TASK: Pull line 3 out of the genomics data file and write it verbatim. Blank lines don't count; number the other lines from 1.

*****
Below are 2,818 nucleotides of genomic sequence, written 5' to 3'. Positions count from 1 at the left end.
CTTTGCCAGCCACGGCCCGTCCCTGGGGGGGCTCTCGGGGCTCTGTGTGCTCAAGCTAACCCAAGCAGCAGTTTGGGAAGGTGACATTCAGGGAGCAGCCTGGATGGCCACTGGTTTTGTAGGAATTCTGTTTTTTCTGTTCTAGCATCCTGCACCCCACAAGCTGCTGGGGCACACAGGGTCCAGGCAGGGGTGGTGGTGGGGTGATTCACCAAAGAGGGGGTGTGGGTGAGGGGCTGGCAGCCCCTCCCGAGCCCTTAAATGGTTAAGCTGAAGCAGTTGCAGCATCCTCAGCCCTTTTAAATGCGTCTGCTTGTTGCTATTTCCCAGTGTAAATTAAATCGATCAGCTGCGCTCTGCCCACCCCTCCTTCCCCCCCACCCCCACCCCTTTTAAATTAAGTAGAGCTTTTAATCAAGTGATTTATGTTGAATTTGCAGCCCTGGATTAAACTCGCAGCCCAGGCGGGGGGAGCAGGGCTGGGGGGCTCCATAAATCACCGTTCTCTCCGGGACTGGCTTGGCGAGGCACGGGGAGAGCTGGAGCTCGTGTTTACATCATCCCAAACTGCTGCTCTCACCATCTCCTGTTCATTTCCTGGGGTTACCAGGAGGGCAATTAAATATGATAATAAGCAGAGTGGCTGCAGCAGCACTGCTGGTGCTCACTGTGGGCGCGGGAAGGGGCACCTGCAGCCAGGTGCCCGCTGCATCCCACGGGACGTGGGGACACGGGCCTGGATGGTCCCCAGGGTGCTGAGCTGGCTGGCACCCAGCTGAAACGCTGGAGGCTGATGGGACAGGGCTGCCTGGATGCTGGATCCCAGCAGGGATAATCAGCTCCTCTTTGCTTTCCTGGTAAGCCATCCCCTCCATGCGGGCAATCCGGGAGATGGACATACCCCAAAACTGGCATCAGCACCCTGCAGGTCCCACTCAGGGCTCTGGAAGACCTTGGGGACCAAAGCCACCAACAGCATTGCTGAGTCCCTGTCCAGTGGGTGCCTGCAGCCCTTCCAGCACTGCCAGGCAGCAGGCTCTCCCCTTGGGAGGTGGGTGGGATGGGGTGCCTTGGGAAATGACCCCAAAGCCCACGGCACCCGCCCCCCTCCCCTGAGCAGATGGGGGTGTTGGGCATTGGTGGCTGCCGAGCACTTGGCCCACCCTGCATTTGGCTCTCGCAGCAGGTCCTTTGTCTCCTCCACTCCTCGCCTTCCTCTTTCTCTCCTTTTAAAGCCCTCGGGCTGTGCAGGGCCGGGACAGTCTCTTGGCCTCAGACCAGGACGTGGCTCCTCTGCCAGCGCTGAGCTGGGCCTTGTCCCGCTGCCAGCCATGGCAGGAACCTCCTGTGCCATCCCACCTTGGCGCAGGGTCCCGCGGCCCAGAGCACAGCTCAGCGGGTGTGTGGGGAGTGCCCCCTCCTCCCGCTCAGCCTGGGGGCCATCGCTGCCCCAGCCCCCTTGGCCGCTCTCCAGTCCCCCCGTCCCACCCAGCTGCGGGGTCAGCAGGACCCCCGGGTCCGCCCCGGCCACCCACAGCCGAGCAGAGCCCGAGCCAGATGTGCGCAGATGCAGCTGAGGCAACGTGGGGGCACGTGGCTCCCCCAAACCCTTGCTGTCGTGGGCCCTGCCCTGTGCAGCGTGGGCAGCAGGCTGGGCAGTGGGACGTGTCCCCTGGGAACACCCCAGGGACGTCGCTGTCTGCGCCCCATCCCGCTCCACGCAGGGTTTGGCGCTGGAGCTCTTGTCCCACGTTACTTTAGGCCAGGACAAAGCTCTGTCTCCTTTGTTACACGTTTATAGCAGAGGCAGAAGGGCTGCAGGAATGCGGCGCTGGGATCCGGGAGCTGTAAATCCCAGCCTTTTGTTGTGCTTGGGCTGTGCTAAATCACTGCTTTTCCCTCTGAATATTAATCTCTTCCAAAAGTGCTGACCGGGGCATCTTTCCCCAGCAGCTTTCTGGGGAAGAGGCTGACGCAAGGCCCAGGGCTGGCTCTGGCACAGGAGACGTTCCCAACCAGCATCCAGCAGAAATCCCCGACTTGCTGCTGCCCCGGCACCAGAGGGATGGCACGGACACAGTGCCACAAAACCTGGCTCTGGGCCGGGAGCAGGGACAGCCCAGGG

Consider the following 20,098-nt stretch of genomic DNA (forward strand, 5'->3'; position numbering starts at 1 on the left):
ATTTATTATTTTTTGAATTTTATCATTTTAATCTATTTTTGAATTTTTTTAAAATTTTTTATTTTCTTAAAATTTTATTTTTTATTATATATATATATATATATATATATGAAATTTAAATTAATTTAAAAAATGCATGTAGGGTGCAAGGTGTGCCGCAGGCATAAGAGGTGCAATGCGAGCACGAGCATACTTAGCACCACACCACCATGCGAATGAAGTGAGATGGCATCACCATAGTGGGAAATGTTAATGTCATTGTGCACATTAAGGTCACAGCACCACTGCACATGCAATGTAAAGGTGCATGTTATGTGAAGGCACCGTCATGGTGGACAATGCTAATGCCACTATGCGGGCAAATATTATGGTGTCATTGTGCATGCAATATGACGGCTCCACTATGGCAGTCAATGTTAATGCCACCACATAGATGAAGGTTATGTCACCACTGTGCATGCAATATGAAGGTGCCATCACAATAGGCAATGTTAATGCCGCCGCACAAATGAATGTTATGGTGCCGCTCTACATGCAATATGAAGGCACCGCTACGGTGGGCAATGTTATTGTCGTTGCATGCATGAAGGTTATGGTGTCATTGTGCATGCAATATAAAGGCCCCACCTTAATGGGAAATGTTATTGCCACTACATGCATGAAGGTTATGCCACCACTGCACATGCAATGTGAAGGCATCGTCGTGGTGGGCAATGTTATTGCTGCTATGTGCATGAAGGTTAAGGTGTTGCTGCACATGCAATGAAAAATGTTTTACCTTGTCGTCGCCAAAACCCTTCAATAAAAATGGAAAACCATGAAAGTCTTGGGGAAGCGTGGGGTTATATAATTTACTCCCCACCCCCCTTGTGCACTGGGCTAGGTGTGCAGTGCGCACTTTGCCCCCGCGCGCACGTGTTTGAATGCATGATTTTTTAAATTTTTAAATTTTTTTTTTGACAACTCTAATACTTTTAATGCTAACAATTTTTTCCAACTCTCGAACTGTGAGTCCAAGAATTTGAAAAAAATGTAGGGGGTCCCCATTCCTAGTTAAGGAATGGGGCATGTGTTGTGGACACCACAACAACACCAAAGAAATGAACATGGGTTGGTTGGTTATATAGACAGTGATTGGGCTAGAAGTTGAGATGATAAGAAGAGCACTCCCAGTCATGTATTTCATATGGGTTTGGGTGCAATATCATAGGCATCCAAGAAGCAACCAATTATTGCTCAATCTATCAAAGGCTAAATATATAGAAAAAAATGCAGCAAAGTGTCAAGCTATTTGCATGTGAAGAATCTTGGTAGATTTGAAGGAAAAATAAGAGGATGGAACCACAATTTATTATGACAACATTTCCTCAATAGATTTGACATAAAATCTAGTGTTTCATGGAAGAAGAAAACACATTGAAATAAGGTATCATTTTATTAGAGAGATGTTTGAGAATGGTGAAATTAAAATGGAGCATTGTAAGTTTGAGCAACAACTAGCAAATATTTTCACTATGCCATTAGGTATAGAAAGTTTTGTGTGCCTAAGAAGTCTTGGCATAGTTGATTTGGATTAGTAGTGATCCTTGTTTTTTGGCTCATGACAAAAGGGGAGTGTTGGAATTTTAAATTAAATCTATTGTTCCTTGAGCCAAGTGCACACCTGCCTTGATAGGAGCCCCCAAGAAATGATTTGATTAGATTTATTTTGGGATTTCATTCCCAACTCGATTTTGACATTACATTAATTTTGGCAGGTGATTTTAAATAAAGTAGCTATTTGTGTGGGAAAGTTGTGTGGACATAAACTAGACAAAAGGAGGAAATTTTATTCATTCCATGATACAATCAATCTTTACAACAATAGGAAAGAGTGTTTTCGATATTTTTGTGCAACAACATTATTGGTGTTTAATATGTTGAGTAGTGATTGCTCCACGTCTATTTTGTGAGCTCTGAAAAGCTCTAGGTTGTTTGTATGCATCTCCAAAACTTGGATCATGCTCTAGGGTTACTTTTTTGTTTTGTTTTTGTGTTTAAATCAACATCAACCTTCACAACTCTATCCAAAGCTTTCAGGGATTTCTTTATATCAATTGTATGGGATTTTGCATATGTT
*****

Consider the following 20,098-nt stretch of genomic DNA (forward strand, 5'->3'; position numbering starts at 1 on the left):